26 Interesting And Fun Facts About Lao Tzu

Lao Tzu was an ancient Chinese philosopher and writer. He is the reputed author of the Tao Te Ching, the founder of philosophical Taoism and a deity in religious Taoism and traditional Chinese religions. Take a look below for 26 more interesting and fun facts about Lao Tzu.

1. A semi-legendary figure, Lao Tzu was usually portrayed as a 6th century BC contemporary of Confucius, but some modern historians consider him to have lived during the Warring States period of the 4th century BC.

2. A central figure in Chinese culture, Lao Tzu is claimed by both the emperors of the Tang dynasty and modern people of the Li surname as a founder of their lineage.

3. His work has been embraced by both various anti-authoritarian movements and Chinese Legalism.

4. In traditional accounts, Lao Tzu’s personal name is usually given as Li Er and his courtesy name as Boyang.

5. A prominent posthumous name was Li Dan.

6. Laozi, another name that he’s known by, is a honorific title, usually meaning “master.”

7. As a religious figure, he is worshiped under the name “Supreme Old Lord” and as one of the “Three Pure Ones.”

8. During the Tang dynasty, he was granted the title of “Supremely Mysterious and Primordial Emperor.”

9. According to legend, Lao Tzu decided to leave society. He would have vanished without a trace if a customs official on the border had not asked him to write a book before he retired from the world.

10. According to legend, Lao Tzu is thought to have left society on the back of a water buffalo.

11. The identity and life of Lao Tzu is obscure, and there has been much controversy over his dates. Some scholars argue that he lived in the sixth century, while others maintain that he lived two or three centuries later.

12. His very existence has been questioned, with debates raging as to whether he was a historical or mythical figure.

13. Lao Tzu is said to have beaten Confucius, reputedly his junior, in debate. He advised Confucius to give up forcing information into his head and instead let go of everything and follow the natural Tao.

14. The earliest certain reference to the present figure of Lao Tzu is found in the 1st century BC Records of the Grand Historian collected by the historian Sima Qian from earlier accounts.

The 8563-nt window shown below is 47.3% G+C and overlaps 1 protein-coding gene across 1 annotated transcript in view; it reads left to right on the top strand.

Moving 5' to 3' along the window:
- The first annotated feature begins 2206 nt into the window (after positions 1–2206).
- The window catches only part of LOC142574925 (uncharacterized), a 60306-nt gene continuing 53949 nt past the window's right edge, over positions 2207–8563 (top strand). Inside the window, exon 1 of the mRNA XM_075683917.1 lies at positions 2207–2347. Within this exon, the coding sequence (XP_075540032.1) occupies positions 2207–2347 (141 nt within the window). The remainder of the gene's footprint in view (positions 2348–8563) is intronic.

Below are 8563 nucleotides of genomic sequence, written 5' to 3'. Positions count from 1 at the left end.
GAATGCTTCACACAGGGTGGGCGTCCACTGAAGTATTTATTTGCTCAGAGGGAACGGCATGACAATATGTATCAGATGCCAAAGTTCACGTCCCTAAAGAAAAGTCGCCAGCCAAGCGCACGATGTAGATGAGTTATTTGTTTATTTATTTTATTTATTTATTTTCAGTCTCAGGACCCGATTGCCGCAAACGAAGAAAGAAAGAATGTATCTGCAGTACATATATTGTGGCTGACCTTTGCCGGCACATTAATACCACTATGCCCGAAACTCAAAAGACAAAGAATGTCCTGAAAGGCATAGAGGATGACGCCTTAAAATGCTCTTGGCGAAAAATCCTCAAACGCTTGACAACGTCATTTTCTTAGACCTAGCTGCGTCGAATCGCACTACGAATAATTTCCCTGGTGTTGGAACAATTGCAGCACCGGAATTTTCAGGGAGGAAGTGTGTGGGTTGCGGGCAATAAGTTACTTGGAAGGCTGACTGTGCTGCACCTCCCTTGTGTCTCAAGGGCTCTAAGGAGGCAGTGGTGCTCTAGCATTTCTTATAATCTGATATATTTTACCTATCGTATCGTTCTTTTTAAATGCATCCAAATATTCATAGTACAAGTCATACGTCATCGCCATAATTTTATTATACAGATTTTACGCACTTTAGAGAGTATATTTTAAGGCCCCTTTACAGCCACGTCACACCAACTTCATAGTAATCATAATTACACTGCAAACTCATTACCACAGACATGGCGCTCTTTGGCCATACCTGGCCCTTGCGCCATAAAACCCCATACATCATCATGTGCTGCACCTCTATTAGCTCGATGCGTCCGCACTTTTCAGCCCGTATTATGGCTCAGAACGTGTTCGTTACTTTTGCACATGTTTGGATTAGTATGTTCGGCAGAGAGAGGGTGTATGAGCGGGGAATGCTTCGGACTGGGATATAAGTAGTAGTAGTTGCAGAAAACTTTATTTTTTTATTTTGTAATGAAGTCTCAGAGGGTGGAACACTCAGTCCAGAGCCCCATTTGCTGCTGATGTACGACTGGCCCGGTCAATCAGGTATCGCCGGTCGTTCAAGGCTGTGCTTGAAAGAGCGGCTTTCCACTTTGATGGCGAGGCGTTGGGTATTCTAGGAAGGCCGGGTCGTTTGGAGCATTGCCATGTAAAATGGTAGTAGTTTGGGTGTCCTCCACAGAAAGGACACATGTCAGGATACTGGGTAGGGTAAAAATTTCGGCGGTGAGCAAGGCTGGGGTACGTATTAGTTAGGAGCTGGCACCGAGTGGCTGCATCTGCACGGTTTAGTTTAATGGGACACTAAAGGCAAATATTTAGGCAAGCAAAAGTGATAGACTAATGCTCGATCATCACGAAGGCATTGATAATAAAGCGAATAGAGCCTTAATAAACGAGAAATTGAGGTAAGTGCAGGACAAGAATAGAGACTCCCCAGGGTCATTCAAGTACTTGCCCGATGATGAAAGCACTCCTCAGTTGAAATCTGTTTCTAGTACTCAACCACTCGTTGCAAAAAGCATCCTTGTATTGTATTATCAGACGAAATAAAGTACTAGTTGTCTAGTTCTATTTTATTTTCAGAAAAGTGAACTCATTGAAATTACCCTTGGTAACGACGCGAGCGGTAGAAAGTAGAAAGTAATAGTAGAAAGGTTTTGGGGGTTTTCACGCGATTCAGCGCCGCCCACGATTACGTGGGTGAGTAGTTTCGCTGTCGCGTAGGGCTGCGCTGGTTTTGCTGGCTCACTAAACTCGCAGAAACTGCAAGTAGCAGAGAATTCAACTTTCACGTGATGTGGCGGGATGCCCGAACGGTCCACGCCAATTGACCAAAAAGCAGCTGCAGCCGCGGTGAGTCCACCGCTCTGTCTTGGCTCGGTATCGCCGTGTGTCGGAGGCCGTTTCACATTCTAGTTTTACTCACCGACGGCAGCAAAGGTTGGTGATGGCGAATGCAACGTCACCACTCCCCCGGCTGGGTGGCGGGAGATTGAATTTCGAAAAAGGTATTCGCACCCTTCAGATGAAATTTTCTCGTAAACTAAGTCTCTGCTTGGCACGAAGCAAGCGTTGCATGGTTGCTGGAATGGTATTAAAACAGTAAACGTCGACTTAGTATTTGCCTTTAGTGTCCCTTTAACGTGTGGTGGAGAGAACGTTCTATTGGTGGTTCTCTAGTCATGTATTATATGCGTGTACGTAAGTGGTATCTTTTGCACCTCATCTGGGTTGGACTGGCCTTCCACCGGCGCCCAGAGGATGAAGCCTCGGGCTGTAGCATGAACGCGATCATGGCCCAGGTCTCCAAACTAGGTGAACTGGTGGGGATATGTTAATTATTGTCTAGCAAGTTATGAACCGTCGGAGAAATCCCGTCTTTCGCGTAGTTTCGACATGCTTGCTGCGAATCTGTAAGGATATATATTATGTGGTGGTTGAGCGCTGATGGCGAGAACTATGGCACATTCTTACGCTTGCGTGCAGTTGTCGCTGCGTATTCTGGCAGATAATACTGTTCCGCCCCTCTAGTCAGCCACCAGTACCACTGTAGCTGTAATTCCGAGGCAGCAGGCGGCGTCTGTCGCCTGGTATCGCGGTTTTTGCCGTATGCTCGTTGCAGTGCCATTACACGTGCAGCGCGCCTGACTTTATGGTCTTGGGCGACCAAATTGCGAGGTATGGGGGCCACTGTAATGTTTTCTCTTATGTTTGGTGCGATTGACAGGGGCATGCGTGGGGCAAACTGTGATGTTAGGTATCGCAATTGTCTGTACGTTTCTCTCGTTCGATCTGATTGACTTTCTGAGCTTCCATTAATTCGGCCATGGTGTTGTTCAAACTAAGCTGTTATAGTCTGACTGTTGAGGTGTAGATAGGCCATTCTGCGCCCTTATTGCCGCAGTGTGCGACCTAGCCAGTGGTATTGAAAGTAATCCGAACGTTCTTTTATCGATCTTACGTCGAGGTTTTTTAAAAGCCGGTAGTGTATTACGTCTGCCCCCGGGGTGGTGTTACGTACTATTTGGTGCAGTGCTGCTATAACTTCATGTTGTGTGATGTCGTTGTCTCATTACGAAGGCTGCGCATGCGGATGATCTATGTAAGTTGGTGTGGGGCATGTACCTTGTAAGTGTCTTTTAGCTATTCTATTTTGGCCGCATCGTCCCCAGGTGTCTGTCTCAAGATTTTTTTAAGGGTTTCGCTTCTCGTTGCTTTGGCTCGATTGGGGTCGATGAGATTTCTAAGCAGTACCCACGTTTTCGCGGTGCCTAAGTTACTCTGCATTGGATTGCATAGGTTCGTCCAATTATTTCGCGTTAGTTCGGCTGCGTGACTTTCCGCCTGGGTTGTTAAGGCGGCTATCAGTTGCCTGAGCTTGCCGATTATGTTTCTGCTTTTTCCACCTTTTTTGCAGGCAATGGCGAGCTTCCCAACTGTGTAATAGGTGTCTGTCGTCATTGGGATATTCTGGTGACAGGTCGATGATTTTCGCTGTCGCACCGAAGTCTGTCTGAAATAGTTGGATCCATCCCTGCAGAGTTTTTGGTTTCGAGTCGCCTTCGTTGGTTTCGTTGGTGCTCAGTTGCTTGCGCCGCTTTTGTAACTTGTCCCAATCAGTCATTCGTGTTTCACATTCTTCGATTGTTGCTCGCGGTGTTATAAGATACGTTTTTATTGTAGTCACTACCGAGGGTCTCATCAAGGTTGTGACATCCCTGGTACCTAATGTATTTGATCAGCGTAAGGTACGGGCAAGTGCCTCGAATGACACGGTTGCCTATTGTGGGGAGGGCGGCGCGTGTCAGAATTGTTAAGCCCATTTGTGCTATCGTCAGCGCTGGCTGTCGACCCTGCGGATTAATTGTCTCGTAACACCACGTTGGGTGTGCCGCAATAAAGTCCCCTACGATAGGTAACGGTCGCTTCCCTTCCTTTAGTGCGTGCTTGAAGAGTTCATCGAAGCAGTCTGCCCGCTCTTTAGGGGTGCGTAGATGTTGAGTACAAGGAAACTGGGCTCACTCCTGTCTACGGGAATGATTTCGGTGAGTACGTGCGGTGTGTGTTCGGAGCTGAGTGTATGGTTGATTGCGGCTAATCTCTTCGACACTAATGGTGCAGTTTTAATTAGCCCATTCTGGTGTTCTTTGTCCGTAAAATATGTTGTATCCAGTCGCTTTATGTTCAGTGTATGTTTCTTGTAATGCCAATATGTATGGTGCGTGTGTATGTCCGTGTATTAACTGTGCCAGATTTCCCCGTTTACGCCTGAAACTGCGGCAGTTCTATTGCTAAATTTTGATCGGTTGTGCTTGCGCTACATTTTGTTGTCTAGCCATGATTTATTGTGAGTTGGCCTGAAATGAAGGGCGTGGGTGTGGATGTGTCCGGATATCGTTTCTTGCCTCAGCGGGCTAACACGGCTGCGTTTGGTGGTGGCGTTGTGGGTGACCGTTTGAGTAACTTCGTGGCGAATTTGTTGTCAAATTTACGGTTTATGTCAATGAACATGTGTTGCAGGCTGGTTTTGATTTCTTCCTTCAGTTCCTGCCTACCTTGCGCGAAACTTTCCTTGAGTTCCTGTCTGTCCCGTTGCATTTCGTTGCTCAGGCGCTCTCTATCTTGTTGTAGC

15. He was an official in the imperial archives and wrote a book in two parts before departing to the west.

16. According to traditional accounts, Lao Tzu was a scholar who worked as the Keeper of the Archives for the royal court of Zhou. This reportedly allowed him broad access to the works of the Yellow Emperor and other classics of the time.

17. The stories assert that Lao Tzu never opened a formal school but nonetheless attracted a large number of students and loyal disciples.

18. He was sometimes held to have come from the village of Chu Jen in Chu.

19. In accounts where Lao Tzu married, he was said to have had a son named Zong who became a celebrated soldier.

20. The third story in Sima Qian states that Lao Tzu grew weary of the moral decay of life in Chengzhou and noted the kingdom’s decline. He ventured west to live as a hermit in the unsettled frontier at the age of 80.

21. Lao Tzu is traditionally regarded as the author of the Tao Te Ching, though the identity of its author has been debated throughout history.

22. As with most other ancient Chinese philosophers, Lao Tzu often explains his ideas by way of paradox, analogy, appropriation of ancient sayings, repetition, symmetry, rhyme and rhythm.

23. Political theorists influenced by Lao Tzu have advocated humility in leadership and a restrained approach to statecraft, either for ethical and pacifist reasons, or for tactical ends.

24. Lao Tzu was a proponent of limited government.

25. The right-libertarian economist Murray Rothbard suggested that Lao Tzu was the very first libertarian, likening his ideas on government to F.A. Hayek’s theory of spontaneous order.

26. Lao Tzu is traditionally regarded as the founder of Taoism, intimately connected with the Tao Te Ching and “original” Taoism.

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